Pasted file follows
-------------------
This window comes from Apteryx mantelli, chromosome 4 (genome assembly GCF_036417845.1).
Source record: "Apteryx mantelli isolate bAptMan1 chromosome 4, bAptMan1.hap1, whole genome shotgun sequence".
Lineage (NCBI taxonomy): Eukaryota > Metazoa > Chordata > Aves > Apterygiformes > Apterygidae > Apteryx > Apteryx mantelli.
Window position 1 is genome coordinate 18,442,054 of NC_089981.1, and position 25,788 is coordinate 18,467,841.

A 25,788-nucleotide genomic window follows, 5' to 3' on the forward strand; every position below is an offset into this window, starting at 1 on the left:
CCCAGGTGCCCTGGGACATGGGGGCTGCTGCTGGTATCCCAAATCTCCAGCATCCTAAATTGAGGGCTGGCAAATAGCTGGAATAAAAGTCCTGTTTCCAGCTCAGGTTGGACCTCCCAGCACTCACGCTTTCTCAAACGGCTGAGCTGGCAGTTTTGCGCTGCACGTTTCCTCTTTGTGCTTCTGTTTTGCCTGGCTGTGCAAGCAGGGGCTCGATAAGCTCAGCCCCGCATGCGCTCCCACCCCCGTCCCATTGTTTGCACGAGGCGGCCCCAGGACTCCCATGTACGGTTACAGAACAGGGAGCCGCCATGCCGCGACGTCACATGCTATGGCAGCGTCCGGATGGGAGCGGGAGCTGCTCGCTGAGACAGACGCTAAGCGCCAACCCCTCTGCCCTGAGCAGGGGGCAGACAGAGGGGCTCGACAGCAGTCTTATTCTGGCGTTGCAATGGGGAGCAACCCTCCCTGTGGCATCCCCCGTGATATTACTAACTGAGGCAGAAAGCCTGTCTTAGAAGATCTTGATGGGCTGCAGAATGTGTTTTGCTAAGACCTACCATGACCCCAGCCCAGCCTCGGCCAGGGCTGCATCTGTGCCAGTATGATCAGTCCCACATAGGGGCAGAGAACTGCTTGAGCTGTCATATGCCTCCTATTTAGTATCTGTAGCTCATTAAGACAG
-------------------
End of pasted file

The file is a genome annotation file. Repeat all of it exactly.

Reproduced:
This window comes from Apteryx mantelli, chromosome 4 (genome assembly GCF_036417845.1).
Source record: "Apteryx mantelli isolate bAptMan1 chromosome 4, bAptMan1.hap1, whole genome shotgun sequence".
Lineage (NCBI taxonomy): Eukaryota > Metazoa > Chordata > Aves > Apterygiformes > Apterygidae > Apteryx > Apteryx mantelli.
Window position 1 is genome coordinate 18,442,054 of NC_089981.1, and position 25,788 is coordinate 18,467,841.

A 25,788-nucleotide genomic window follows, 5' to 3' on the forward strand; every position below is an offset into this window, starting at 1 on the left:
CCCAGGTGCCCTGGGACATGGGGGCTGCTGCTGGTATCCCAAATCTCCAGCATCCTAAATTGAGGGCTGGCAAATAGCTGGAATAAAAGTCCTGTTTCCAGCTCAGGTTGGACCTCCCAGCACTCACGCTTTCTCAAACGGCTGAGCTGGCAGTTTTGCGCTGCACGTTTCCTCTTTGTGCTTCTGTTTTGCCTGGCTGTGCAAGCAGGGGCTCGATAAGCTCAGCCCCGCATGCGCTCCCACCCCCGTCCCATTGTTTGCACGAGGCGGCCCCAGGACTCCCATGTACGGTTACAGAACAGGGAGCCGCCATGCCGCGACGTCACATGCTATGGCAGCGTCCGGATGGGAGCGGGAGCTGCTCGCTGAGACAGACGCTAAGCGCCAACCCCTCTGCCCTGAGCAGGGGGCAGACAGAGGGGCTCGACAGCAGTCTTATTCTGGCGTTGCAATGGGGAGCAACCCTCCCTGTGGCATCCCCCGTGATATTACTAACTGAGGCAGAAAGCCTGTCTTAGAAGATCTTGATGGGCTGCAGAATGTGTTTTGCTAAGACCTACCATGACCCCAGCCCAGCCTCGGCCAGGGCTGCATCTGTGCCAGTATGATCAGTCCCACATAGGGGCAGAGAACTGCTTGAGCTGTCATATGCCTCCTATTTAGTATCTGTAGCTCATTAAGACAG